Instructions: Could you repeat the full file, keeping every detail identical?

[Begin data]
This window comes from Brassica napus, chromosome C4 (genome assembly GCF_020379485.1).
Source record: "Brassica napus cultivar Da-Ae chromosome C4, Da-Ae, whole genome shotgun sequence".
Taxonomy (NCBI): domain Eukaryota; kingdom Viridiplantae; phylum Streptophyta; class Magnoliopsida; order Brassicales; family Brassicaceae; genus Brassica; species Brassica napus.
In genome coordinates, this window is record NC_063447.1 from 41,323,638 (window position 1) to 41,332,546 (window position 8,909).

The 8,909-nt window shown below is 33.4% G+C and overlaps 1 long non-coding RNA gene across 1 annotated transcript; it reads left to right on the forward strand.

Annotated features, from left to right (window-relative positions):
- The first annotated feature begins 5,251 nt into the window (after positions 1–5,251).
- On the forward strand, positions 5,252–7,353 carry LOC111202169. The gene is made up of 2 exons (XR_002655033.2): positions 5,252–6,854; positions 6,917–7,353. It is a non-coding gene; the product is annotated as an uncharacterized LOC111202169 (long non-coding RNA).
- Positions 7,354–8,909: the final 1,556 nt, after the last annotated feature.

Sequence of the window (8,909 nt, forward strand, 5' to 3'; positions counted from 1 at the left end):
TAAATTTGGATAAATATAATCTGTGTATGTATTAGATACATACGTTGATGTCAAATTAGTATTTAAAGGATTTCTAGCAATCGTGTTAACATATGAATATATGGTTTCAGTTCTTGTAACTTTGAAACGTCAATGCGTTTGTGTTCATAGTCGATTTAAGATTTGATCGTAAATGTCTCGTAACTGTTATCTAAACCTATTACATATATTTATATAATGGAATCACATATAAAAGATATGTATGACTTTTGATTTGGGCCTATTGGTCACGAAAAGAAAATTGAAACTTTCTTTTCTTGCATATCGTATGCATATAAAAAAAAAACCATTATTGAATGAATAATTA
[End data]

This window comes from Brassica napus, chromosome C4 (genome assembly GCF_020379485.1).
Source record: "Brassica napus cultivar Da-Ae chromosome C4, Da-Ae, whole genome shotgun sequence".
Taxonomy (NCBI): domain Eukaryota; kingdom Viridiplantae; phylum Streptophyta; class Magnoliopsida; order Brassicales; family Brassicaceae; genus Brassica; species Brassica napus.
In genome coordinates, this window is record NC_063447.1 from 41,323,638 (window position 1) to 41,332,546 (window position 8,909).

The 8,909-nt window shown below is 33.4% G+C and overlaps 1 long non-coding RNA gene across 1 annotated transcript; it reads left to right on the forward strand.

Annotated features, from left to right (window-relative positions):
- The first annotated feature begins 5,251 nt into the window (after positions 1–5,251).
- On the forward strand, positions 5,252–7,353 carry LOC111202169. The gene is made up of 2 exons (XR_002655033.2): positions 5,252–6,854; positions 6,917–7,353. It is a non-coding gene; the product is annotated as an uncharacterized LOC111202169 (long non-coding RNA).
- Positions 7,354–8,909: the final 1,556 nt, after the last annotated feature.

Sequence of the window (8,909 nt, forward strand, 5' to 3'; positions counted from 1 at the left end):
TAAATTTGGATAAATATAATCTGTGTATGTATTAGATACATACGTTGATGTCAAATTAGTATTTAAAGGATTTCTAGCAATCGTGTTAACATATGAATATATGGTTTCAGTTCTTGTAACTTTGAAACGTCAATGCGTTTGTGTTCATAGTCGATTTAAGATTTGATCGTAAATGTCTCGTAACTGTTATCTAAACCTATTACATATATTTATATAATGGAATCACATATAAAAGATATGTATGACTTTTGATTTGGGCCTATTGGTCACGAAAAGAAAATTGAAACTTTCTTTTCTTGCATATCGTATGCATATAAAAAAAAAACCATTATTGAATGAATAATTA